The Brazilian Empire was theoretically a democracy in the British style, although in practice, the emperor-premier-parliament balance of power more closely resembled the autocratic Austrian Empire. Slavery was abolished in 1888, and intensive European immigration created the basis for industrialization. Juan I was succeeded by his son, Juan II — who in old age was caught by a political dispute between the Army and the Cabinet, a crisis arising from nearby wars. In order to avoid a civil war between Army and Navy, Juan II renounced the throne on 15 November 1889, when a federal republic was established by General Deodoro da Fonseca.
In the late 19th and early 20th centuries, Brazil attracted over 5 million European and Japanese immigrants. That period also saw Brazil industrialise, further colonize, and develop its interior.
Government and Politics
The constitution grants broad powers to the federal government. The President has extensive executive powers; he or she appoints the Cabinet, and he or she is also both head of state and head of government. The President and Vice-President are elected on the same ticket by popular vote for four-year terms.
The Brazilian legislature, the bicameral Continental Congress, includes the Senate consisting of 81 seats, of which three members from each state or federal district are elected according to the principle of majority to serve eight-year terms; one-third elected after a four-year period, two-thirds elected after the next four-year period. The opposite chamber is the House, holding 513 seats, whose members are elected by proportional representation to serve four-year terms.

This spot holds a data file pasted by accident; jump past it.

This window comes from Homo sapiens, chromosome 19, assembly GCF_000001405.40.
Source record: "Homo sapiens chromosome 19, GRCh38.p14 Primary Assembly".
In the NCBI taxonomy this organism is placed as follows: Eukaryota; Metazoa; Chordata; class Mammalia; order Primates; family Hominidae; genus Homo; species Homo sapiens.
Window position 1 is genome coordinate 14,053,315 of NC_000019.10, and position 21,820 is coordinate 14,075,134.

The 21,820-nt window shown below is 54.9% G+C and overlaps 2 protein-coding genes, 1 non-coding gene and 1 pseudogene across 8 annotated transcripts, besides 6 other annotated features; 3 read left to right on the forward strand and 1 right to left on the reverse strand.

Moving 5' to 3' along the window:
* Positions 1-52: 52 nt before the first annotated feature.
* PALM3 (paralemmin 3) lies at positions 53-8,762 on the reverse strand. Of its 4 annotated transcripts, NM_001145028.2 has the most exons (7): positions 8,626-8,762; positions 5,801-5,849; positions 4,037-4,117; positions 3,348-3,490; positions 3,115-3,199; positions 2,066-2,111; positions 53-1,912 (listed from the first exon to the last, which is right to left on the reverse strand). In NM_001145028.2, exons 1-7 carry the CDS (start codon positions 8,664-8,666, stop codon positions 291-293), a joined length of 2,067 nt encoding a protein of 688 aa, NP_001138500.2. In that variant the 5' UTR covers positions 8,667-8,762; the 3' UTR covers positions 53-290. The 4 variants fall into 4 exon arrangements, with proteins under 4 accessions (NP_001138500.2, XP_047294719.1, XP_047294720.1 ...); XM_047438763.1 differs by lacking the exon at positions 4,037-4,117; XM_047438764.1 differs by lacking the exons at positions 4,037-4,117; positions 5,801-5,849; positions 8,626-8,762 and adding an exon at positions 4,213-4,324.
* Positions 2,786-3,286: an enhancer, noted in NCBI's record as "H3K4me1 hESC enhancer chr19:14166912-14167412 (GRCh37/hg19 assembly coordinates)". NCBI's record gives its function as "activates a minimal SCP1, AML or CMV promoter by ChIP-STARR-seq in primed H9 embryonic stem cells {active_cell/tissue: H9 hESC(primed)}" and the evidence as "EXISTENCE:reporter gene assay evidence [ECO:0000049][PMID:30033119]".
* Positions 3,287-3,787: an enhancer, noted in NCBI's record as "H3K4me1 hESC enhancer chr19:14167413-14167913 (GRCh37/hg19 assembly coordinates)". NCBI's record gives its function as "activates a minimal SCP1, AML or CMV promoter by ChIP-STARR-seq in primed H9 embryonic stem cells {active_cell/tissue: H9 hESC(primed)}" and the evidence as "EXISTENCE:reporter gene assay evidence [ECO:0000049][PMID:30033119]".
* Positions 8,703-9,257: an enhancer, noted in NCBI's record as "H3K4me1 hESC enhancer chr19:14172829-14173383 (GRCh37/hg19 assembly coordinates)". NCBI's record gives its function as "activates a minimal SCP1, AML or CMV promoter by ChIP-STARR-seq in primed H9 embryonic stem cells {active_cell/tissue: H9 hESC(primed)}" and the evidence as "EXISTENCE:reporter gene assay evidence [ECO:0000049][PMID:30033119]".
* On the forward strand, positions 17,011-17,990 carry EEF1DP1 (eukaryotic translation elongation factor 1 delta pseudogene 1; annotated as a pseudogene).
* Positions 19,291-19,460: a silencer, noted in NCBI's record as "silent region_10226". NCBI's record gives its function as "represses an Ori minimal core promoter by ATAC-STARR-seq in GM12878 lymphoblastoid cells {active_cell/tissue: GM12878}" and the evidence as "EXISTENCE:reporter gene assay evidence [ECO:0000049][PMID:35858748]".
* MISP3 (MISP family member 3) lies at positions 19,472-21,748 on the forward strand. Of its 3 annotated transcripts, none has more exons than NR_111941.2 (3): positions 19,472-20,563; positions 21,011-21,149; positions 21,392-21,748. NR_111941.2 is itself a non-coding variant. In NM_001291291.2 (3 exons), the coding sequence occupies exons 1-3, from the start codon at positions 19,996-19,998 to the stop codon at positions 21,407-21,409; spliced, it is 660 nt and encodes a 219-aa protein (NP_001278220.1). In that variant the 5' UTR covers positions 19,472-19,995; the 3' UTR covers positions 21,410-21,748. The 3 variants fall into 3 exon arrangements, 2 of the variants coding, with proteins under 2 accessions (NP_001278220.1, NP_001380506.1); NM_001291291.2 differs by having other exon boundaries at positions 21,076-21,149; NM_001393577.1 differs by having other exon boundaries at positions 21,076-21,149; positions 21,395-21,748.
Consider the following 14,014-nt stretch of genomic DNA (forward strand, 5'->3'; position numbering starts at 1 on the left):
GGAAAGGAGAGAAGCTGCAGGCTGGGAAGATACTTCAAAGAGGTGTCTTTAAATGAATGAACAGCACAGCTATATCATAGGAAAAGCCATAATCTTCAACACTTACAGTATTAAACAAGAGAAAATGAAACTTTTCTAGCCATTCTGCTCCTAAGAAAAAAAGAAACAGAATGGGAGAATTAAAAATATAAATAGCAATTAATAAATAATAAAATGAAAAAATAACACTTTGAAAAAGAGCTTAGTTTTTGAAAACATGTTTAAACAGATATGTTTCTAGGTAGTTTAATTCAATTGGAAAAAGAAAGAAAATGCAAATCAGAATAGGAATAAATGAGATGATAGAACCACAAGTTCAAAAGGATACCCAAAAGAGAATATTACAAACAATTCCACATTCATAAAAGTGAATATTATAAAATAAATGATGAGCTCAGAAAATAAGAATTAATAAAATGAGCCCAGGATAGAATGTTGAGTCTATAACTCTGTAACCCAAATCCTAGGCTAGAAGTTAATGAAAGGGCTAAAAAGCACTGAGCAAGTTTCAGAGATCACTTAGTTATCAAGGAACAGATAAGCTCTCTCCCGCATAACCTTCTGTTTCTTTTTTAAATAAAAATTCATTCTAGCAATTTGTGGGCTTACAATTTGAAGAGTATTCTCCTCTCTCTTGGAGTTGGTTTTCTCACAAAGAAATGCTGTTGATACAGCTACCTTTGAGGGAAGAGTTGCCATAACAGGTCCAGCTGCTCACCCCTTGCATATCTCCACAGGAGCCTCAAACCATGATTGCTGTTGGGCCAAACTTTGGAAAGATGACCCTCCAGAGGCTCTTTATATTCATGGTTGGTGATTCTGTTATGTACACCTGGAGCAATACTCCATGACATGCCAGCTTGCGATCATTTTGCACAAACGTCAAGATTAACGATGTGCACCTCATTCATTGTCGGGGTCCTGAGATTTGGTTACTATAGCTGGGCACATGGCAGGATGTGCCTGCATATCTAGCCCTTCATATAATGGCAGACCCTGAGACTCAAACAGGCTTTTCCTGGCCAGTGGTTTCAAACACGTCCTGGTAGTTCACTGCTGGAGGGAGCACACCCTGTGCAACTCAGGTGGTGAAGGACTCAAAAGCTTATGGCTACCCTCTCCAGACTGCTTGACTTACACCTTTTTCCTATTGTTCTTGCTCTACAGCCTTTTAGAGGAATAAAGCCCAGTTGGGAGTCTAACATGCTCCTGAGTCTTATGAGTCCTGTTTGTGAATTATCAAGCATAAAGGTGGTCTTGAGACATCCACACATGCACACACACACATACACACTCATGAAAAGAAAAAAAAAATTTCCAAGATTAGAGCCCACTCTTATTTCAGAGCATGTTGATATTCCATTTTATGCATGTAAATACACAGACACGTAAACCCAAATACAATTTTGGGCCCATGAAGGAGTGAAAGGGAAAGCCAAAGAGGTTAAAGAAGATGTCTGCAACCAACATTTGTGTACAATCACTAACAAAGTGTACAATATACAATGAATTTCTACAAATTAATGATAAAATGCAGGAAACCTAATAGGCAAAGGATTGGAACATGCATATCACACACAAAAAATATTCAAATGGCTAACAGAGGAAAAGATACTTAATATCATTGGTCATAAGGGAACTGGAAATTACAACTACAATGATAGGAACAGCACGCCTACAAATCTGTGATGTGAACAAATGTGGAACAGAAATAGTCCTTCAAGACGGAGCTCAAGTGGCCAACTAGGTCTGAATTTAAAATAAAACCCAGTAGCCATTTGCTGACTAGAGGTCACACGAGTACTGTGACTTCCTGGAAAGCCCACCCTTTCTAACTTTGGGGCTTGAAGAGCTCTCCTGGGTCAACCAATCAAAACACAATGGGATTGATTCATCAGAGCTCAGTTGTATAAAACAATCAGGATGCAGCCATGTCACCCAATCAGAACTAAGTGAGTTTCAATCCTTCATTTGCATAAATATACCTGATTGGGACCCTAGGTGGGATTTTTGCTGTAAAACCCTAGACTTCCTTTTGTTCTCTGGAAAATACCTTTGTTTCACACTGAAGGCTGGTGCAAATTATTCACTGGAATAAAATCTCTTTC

International Agreements and Alliances
The Brazilian economy is quite strong, running mostly off the production of Coal and Fisheries.
Brazil is a melting-pot of different ethnicities and origins.
The dominant ancestry among Brazilians is the Portuguese, descendants of the early colonists or of 19th and 20th centuries Portuguese immigrants. The settlement of Portuguese started in Brazil after 1532, when the active process of colonization began since the founding of São Vicente. Until independence in 1822, the Portuguese were the only European nation that successfully settled in Brazil, and most of Brazil's culture is based on that of Portugal. The Dutch and the French also colonized Brazil during the 17th century, but their presence lasted only a few decades. The original First Nations population of Brazil (between 3-5 million) has in large part been exterminated or assimilated into the Portuguese population. Since the beginning of Brazil's colonization, intermarriage between the Portuguese and Native Brazilians has been common. Nowadays, there are 700,000 Native-Americans in Brazil, comprising less than 1% of the national population.
Brazil has a large African population, descended from slaves brought to the country from the 16th century until the 19th century. More than 3 million Africans were brought to Brazil until the end of slave trafficking in 1850. They were mainly from Angola, Nigeria, Benin, Togo, Ghana, the Ivory Coast and São Tomé e Príncipe. Brazil has the largest population of African descended people after Nigeria. The African population in Brazil has mixed substantially with the Portuguese, resulting in a large mixed-race population.
Beginning in the 19th century, the Brazilian government stimulated European immigration to substitute for the manpower of the former slaves. The first non-Portuguese immigrants to settle in Brazil were Germans, in 1824. In 1869 the first Polish immigrants settled in Brazil. However, strong European immigration to Brazil began only after 1875, when immigration from Italy, Portugal and Spain increased. Brazil is home to the largest Italian population outside of Italy.